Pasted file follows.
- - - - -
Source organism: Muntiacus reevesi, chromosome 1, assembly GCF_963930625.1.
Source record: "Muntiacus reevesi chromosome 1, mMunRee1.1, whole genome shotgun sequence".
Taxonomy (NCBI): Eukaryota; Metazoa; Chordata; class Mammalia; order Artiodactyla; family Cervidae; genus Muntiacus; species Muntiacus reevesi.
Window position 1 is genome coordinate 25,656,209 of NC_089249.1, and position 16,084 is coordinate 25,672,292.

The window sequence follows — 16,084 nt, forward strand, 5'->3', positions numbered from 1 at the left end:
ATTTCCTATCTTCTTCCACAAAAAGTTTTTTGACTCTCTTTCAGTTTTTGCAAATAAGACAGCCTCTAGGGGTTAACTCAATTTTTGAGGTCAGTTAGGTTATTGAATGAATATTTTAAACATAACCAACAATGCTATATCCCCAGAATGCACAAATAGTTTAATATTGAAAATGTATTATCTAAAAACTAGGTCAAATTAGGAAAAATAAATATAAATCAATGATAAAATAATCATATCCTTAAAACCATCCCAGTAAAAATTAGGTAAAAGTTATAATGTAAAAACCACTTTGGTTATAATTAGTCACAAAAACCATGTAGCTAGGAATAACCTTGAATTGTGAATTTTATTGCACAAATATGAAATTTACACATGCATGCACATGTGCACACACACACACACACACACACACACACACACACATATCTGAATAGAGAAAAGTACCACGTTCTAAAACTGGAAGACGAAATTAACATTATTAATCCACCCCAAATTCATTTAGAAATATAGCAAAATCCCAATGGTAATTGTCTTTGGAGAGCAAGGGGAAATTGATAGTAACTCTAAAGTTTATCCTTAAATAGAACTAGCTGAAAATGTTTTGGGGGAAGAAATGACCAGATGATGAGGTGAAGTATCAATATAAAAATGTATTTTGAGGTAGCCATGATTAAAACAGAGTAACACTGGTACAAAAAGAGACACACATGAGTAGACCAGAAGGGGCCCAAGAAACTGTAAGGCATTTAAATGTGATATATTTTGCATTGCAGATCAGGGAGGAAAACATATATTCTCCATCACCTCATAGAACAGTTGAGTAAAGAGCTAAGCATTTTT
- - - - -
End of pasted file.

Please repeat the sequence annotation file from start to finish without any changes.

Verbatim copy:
Source organism: Muntiacus reevesi, chromosome 1, assembly GCF_963930625.1.
Source record: "Muntiacus reevesi chromosome 1, mMunRee1.1, whole genome shotgun sequence".
Taxonomy (NCBI): Eukaryota; Metazoa; Chordata; class Mammalia; order Artiodactyla; family Cervidae; genus Muntiacus; species Muntiacus reevesi.
Window position 1 is genome coordinate 25,656,209 of NC_089249.1, and position 16,084 is coordinate 25,672,292.

The window sequence follows — 16,084 nt, forward strand, 5'->3', positions numbered from 1 at the left end:
ATTTCCTATCTTCTTCCACAAAAAGTTTTTTGACTCTCTTTCAGTTTTTGCAAATAAGACAGCCTCTAGGGGTTAACTCAATTTTTGAGGTCAGTTAGGTTATTGAATGAATATTTTAAACATAACCAACAATGCTATATCCCCAGAATGCACAAATAGTTTAATATTGAAAATGTATTATCTAAAAACTAGGTCAAATTAGGAAAAATAAATATAAATCAATGATAAAATAATCATATCCTTAAAACCATCCCAGTAAAAATTAGGTAAAAGTTATAATGTAAAAACCACTTTGGTTATAATTAGTCACAAAAACCATGTAGCTAGGAATAACCTTGAATTGTGAATTTTATTGCACAAATATGAAATTTACACATGCATGCACATGTGCACACACACACACACACACACACACACACACACACATATCTGAATAGAGAAAAGTACCACGTTCTAAAACTGGAAGACGAAATTAACATTATTAATCCACCCCAAATTCATTTAGAAATATAGCAAAATCCCAATGGTAATTGTCTTTGGAGAGCAAGGGGAAATTGATAGTAACTCTAAAGTTTATCCTTAAATAGAACTAGCTGAAAATGTTTTGGGGGAAGAAATGACCAGATGATGAGGTGAAGTATCAATATAAAAATGTATTTTGAGGTAGCCATGATTAAAACAGAGTAACACTGGTACAAAAAGAGACACACATGAGTAGACCAGAAGGGGCCCAAGAAACTGTAAGGCATTTAAATGTGATATATTTTGCATTGCAGATCAGGGAGGAAAACATATATTCTCCATCACCTCATAGAACAGTTGAGTAAAGAGCTAAGCATTTTT